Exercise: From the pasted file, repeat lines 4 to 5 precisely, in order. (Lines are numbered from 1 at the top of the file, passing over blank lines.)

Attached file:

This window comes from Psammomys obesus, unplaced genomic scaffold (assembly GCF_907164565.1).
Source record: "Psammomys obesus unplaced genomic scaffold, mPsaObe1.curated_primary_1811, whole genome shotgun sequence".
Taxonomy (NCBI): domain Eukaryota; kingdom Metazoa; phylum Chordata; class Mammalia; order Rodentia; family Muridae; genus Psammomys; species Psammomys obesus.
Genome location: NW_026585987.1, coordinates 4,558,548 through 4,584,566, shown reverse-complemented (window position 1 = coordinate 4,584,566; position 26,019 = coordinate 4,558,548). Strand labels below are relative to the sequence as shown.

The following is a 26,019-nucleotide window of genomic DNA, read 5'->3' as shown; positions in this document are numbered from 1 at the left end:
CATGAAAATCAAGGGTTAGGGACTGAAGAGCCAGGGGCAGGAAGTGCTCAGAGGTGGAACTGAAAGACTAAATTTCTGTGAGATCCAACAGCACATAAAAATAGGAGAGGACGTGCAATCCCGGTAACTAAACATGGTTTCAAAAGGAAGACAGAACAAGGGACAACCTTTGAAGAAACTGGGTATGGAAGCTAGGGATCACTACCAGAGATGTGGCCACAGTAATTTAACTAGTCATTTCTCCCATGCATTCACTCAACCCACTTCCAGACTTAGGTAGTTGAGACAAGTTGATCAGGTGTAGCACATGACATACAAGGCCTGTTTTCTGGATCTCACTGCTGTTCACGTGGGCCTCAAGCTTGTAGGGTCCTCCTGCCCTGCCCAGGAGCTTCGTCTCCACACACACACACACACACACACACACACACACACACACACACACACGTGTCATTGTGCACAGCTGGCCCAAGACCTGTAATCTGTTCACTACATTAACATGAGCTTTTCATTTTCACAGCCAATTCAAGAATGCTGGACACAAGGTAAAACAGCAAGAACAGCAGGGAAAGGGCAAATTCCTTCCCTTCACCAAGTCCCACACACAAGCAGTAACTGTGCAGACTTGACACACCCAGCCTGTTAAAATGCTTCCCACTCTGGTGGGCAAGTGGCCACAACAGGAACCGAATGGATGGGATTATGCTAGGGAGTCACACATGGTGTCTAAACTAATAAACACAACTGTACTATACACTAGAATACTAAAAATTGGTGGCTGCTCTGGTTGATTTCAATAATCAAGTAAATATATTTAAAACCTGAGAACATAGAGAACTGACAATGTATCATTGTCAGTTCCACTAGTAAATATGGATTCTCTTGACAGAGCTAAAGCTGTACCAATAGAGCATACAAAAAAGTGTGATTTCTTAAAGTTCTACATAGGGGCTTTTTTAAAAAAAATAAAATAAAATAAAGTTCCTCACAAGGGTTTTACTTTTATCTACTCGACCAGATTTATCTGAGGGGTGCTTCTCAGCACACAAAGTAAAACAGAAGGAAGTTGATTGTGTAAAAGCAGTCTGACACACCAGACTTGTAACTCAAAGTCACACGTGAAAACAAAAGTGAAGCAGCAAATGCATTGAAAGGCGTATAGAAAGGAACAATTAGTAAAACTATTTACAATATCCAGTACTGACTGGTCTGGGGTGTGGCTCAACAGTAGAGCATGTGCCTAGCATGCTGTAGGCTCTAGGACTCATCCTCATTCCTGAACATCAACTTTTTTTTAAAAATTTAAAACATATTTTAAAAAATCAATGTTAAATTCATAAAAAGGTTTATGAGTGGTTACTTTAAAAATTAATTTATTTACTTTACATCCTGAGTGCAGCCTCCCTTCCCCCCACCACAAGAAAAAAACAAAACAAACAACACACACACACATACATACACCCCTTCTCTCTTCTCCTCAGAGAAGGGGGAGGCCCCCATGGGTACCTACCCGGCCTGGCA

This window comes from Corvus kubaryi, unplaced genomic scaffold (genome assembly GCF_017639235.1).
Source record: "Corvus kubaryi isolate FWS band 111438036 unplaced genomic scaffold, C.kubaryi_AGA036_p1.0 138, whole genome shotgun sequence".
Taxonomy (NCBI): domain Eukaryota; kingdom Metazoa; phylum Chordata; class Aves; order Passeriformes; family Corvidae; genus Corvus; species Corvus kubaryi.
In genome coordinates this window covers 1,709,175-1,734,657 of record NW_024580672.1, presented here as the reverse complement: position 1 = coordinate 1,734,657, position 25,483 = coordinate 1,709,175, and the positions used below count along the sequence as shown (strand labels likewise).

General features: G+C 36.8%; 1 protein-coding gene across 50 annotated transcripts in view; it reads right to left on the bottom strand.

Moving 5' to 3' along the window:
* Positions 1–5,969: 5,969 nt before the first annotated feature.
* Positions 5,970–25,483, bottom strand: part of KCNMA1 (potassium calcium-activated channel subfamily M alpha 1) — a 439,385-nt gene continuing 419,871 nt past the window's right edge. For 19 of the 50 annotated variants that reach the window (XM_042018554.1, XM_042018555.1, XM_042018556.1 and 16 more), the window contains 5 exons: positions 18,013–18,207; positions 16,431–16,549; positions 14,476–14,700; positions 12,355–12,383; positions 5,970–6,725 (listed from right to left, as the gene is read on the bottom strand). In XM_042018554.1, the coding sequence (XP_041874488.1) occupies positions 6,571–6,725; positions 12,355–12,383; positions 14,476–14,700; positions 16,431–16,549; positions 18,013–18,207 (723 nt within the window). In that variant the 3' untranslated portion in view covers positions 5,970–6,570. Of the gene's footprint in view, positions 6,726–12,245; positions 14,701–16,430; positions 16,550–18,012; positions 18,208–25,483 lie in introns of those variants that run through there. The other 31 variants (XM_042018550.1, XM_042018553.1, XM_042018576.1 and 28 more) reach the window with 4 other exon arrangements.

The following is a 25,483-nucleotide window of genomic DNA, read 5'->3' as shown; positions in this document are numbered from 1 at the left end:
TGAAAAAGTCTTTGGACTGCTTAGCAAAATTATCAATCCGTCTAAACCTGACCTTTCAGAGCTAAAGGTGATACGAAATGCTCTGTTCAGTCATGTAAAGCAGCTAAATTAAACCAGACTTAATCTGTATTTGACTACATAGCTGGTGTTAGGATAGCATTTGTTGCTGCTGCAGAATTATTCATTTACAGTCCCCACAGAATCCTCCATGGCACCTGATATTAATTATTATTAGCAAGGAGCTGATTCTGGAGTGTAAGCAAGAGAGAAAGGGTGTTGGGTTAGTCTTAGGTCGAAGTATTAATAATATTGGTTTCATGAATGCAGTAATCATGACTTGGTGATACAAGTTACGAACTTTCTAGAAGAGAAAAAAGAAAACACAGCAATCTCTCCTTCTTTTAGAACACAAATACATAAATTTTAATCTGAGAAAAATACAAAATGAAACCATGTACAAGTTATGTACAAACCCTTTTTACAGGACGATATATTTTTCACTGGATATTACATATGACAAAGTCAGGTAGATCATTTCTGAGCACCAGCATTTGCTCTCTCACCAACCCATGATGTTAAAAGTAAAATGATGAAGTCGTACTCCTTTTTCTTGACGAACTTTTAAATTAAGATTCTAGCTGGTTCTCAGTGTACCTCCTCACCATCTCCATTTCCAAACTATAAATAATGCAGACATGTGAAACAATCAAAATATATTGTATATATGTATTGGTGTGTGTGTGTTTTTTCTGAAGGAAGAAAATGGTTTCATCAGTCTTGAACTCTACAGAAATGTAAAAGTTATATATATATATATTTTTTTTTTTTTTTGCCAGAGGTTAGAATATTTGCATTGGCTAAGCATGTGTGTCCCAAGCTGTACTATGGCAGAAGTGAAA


Genome location: NW_026585987.1, coordinates 4,558,548 through 4,584,566, shown reverse-complemented (window position 1 = coordinate 4,584,566; position 26,019 = coordinate 4,558,548). Strand labels below are relative to the sequence as shown.

The following is a 26,019-nucleotide window of genomic DNA, read 5'->3' as shown; positions in this document are numbered from 1 at the left end: